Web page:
Well, that turned into a bit of a ramble, but I just wish I could hug you in real life and reassure you it's unlikely that things are as bleak as you understandably think they might be right now. - Lillian<br><br></span>
 

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<span>Whoops - you asked for a book recommendation. Here's a good list - you can click on titles and take a look inside them in the Amazon site: <a href="http://www.hsc.org/snperiodicals.html" target="_blank">Books and Periodicals on a Variety of Special Challenges</a>. But, again, I really think worrying about the homeschooling aspect right now could be self-defeating. - Lillian<br></span>
 

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I've got one with the sensory stuff and the anxiety and one with the speech stuff and the anxiety.<br><br>
Hands down, the best thing for me was "The Out of Sync Child Has Fun." So many great ideas.<br><br>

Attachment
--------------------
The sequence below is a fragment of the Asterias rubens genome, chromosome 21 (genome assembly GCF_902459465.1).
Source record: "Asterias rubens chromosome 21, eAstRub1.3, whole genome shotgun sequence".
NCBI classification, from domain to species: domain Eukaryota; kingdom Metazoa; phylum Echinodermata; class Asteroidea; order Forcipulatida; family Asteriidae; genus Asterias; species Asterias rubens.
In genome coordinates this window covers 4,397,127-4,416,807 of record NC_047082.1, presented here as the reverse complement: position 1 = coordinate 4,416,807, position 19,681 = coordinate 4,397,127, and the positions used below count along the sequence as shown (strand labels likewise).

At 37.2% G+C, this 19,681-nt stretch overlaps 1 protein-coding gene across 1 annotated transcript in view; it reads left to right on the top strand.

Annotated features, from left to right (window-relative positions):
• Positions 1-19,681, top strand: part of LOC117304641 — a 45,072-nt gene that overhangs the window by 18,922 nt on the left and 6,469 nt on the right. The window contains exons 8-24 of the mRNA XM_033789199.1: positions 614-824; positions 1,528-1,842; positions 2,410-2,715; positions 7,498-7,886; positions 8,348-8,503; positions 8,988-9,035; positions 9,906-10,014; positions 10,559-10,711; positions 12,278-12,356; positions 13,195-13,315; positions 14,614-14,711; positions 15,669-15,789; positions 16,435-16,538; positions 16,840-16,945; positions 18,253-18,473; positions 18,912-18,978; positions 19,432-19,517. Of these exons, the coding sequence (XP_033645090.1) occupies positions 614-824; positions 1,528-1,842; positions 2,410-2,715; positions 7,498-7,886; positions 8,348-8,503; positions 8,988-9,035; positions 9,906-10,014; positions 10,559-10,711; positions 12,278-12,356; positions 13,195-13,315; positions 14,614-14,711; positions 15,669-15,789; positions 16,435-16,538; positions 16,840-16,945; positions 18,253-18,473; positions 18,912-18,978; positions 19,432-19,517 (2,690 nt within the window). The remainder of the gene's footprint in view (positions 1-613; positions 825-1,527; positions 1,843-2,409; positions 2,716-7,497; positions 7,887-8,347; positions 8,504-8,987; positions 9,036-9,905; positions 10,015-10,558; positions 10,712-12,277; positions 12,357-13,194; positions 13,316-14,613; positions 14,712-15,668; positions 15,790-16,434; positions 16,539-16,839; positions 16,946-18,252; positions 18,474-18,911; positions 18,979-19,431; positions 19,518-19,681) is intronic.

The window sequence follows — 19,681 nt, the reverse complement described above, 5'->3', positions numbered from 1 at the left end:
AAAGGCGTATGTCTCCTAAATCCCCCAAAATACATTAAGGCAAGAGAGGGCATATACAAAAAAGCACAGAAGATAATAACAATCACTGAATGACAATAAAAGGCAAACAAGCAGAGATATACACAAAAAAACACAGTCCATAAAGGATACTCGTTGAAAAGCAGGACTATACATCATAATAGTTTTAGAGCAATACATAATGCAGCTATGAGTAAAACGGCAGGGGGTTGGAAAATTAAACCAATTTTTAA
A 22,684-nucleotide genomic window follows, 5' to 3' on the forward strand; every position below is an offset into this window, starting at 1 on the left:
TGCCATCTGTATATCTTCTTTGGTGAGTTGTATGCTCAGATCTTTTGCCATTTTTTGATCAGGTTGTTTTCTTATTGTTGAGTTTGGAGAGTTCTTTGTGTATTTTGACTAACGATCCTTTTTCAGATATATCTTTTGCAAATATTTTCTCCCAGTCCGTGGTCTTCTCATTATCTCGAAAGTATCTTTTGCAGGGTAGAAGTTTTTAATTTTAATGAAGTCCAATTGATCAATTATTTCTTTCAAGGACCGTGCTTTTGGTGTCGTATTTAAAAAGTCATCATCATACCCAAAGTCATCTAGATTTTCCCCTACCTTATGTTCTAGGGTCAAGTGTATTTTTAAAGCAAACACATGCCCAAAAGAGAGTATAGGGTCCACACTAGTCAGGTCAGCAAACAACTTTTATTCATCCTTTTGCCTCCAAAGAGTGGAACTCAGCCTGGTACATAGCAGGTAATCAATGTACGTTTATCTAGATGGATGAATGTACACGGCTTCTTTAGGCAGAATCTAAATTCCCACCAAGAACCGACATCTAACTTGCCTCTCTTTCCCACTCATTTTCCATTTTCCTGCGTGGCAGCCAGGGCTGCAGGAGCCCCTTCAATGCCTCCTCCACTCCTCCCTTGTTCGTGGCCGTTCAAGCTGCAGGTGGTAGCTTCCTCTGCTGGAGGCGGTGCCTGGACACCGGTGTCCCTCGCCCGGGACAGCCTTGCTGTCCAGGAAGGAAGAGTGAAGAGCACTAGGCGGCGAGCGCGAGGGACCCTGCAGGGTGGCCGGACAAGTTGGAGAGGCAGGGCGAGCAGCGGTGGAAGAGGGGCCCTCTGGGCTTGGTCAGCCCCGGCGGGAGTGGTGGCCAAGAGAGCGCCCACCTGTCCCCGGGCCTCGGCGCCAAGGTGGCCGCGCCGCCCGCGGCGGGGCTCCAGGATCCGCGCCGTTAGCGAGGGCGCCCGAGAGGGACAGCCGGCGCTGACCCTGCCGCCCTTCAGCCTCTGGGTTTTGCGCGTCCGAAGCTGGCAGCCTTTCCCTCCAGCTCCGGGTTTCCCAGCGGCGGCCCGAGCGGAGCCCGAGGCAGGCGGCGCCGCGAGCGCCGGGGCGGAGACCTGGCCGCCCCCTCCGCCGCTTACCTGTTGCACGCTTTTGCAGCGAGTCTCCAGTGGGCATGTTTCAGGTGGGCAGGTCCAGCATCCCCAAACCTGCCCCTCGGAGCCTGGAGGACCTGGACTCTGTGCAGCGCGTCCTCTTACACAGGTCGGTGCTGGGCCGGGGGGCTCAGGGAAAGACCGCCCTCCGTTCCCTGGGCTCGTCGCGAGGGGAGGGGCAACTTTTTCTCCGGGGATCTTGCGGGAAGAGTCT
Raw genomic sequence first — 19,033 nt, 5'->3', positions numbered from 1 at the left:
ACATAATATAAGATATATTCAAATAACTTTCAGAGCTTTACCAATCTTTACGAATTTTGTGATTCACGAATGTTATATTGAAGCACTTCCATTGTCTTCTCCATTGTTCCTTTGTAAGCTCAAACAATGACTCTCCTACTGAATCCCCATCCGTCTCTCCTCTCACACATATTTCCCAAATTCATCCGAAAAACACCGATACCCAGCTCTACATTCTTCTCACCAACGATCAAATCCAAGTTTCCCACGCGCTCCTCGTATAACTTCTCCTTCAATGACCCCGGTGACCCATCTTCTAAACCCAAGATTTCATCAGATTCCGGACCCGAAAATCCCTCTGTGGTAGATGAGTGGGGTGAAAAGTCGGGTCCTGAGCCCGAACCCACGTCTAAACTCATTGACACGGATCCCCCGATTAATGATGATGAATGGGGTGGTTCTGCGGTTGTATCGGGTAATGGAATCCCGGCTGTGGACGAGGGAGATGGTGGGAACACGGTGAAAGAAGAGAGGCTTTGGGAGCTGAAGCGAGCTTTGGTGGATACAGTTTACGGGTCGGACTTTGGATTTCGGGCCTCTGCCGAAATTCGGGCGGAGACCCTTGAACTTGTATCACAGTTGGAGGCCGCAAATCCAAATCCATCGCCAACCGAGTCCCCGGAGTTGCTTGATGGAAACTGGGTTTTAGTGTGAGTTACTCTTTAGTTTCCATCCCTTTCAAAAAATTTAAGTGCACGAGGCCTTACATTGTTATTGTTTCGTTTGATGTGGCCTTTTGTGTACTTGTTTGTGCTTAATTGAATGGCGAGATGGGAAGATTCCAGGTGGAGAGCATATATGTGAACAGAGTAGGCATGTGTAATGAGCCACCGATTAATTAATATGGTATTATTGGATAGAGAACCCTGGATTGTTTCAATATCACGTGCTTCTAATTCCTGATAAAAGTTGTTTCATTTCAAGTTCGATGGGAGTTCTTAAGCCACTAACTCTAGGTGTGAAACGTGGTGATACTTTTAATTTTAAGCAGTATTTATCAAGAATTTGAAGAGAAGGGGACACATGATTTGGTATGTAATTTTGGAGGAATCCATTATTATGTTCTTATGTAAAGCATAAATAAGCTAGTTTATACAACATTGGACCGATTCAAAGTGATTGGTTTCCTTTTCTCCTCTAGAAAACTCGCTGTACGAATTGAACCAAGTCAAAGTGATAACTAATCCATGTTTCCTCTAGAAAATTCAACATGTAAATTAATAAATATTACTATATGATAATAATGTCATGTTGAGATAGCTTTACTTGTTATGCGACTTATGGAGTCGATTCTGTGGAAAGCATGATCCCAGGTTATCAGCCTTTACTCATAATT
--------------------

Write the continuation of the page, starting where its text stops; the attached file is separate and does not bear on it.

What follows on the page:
Another thing to think about is "Slow and Steady Get Me Ready." Just ignore the ages and pick activities you think you'll both enjoy.<br><br>
AnnetteMarie's Seasons of Joy has a ton of seasonal ideas which can help with the development of lots of basic skills.<br><br>
The key as mine have developed has been to find good, meaningful *hands-on* ways of approaching things they are interested in.<br><br>
The book: "Unicorns are Real: A Right Brained Approach to Learning" is helpful when they get more "school-aged." If you're looking ahead, that's one to think about.<br><br><a href="http://www.amazon.com/gp/redirect.html?ie=UTF8&linkCode=ur2&camp=1789&creative=9325&tag=motheringhud-20&location=http%3A%2F%2Fwww.amazon.com%2FUnicorns-Are-Real-Right-Brained-Parenting%2Fdp%2F0915190354" target="_blank">http://www.amazon.com/Unicorns-Are-R.../dp/0915190354</a><br><br>